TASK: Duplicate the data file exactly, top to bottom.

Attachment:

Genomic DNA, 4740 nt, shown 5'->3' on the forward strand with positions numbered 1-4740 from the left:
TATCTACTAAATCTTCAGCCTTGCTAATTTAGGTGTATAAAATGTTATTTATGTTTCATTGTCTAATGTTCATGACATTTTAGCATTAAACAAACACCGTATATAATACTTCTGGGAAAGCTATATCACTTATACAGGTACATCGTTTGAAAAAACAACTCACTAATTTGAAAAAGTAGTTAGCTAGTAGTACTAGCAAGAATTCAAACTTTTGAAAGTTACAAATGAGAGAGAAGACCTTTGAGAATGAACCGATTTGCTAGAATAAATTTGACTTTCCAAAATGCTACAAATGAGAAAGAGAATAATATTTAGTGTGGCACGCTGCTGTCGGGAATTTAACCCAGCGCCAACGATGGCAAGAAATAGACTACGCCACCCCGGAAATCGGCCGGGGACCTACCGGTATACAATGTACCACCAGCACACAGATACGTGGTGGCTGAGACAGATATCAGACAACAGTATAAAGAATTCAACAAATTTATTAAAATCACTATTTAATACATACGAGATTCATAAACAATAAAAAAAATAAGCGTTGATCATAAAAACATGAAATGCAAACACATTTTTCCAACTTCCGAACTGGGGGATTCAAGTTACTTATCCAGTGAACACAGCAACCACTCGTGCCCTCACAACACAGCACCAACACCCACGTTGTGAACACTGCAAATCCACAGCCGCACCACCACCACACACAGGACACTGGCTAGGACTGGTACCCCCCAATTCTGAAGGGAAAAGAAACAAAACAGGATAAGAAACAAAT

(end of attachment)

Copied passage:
Genomic DNA, 4740 nt, shown 5'->3' on the forward strand with positions numbered 1-4740 from the left:
TATCTACTAAATCTTCAGCCTTGCTAATTTAGGTGTATAAAATGTTATTTATGTTTCATTGTCTAATGTTCATGACATTTTAGCATTAAACAAACACCGTATATAATACTTCTGGGAAAGCTATATCACTTATACAGGTACATCGTTTGAAAAAACAACTCACTAATTTGAAAAAGTAGTTAGCTAGTAGTACTAGCAAGAATTCAAACTTTTGAAAGTTACAAATGAGAGAGAAGACCTTTGAGAATGAACCGATTTGCTAGAATAAATTTGACTTTCCAAAATGCTACAAATGAGAAAGAGAATAATATTTAGTGTGGCACGCTGCTGTCGGGAATTTAACCCAGCGCCAACGATGGCAAGAAATAGACTACGCCACCCCGGAAATCGGCCGGGGACCTACCGGTATACAATGTACCACCAGCACACAGATACGTGGTGGCTGAGACAGATATCAGACAACAGTATAAAGAATTCAACAAATTTATTAAAATCACTATTTAATACATACGAGATTCATAAACAATAAAAAAAATAAGCGTTGATCATAAAAACATGAAATGCAAACACATTTTTCCAACTTCCGAACTGGGGGATTCAAGTTACTTATCCAGTGAACACAGCAACCACTCGTGCCCTCACAACACAGCACCAACACCCACGTTGTGAACACTGCAAATCCACAGCCGCACCACCACCACACACAGGACACTGGCTAGGACTGGTACCCCCCAATTCTGAAGGGAAAAGAAACAAAACAGGATAAGAAACAAAT